William Goldman, Screenwriting Star and Hollywood Skeptic, Dies at 87

Awards

In 2012, at a 25th-anniversary reunion of the “Princess Bride” cast, which included Mandy Patinkin and Robin Wright, Mr. Goldman was asked if he planned a sequel. “I’m desperate to make it and write it and I don’t know how,” he said. “I would love to make it more than anything else I’ve not written.”

Conversely, Mr. Goldman was deeply disappointed with his experience writing “All the President’s Men,” based on the book by the Washington Post reporters Bob Woodward (played by Mr. Redford) and Carl Bernstein (played by Dustin Hoffman) about their role in exposing the Watergate scandal. It was a problematic project in which Mr. Goldman butted heads with Mr. Redford, who was the producer as well as the co-star, and who in later years played down Mr. Goldman’s participation.

Mr. Goldman’s screenplay — which included the famous line “Follow the money,” not found in the book — won him his second Academy Award, for best adapted screenplay. But he later wrote: “If you were to ask me ‘What would you change if you had your movie life to live over?’ I’d tell you that I’d have written exactly the screenplays I’ve written. Only I wouldn’t have come near ‘All the President’s Men.’ ”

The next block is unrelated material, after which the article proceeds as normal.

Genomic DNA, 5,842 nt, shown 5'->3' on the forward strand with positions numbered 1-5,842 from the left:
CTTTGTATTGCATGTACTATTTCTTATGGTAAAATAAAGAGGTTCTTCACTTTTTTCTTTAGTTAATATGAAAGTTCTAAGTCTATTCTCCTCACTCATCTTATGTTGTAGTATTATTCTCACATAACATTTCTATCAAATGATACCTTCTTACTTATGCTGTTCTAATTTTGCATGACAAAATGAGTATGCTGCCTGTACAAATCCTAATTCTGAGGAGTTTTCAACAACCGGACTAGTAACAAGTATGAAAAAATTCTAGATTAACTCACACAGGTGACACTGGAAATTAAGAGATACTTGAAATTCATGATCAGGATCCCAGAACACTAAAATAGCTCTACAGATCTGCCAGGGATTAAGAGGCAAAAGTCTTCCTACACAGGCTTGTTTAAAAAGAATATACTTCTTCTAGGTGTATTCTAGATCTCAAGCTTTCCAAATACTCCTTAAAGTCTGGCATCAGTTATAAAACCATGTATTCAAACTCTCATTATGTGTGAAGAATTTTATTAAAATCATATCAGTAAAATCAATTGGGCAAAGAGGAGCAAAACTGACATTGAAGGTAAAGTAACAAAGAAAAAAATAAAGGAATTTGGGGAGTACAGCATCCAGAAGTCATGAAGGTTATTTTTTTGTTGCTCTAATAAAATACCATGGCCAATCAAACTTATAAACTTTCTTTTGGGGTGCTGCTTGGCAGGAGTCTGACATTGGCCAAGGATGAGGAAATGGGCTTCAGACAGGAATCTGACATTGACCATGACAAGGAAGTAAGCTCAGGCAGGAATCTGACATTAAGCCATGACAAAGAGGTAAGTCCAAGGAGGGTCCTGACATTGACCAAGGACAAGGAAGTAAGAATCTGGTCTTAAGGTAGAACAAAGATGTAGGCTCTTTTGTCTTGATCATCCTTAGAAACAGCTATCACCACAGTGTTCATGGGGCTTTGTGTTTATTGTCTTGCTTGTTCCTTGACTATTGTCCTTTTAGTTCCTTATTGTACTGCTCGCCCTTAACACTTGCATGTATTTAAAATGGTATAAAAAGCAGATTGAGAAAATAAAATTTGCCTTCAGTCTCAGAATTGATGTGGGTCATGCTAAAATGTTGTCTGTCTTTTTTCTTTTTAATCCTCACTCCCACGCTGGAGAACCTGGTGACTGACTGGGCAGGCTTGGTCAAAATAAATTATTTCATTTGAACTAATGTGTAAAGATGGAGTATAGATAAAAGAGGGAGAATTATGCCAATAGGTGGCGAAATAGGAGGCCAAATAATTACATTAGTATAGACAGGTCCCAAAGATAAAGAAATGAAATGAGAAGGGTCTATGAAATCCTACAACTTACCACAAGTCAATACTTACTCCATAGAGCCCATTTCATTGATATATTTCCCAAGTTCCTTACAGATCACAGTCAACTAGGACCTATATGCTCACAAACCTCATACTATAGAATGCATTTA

Mr. Goldman was also a sought-after script doctor, well known for his uncredited work. He was widely believed to have written the script for “Good Will Hunting,” the 1997 film that won Matt Damon and Ben Affleck the Oscar for best original screenplay. He denied it.

“I would love to say that I wrote ‘Good Will Hunting,’ ” Mr. Goldman said at a Writers Guild of America seminar in 2003. “But I did not write it, alas.”

Along with Ms. Burden, he is survived by his daughter, Jenny Goldman, and a grandson. Another daughter, Susanna Goldman, died in 2015. His marriage to Ilene Jones ended in divorce in 1991, after 30 years.

Mr. Goldman was, Joe Queenan wrote in 2009, “the classic case of the creative genius who respects the rules, but has lived his entire life as if the rules do not apply to him.” He expressed his philosophy of writing simply in “Adventures in the Screen Trade”:

“As a writer I believe that all the basic human truths are known. And what we try to do as best we can is come at those truths from our own unique angle, to reilluminate those truths in a hopefully different way.”

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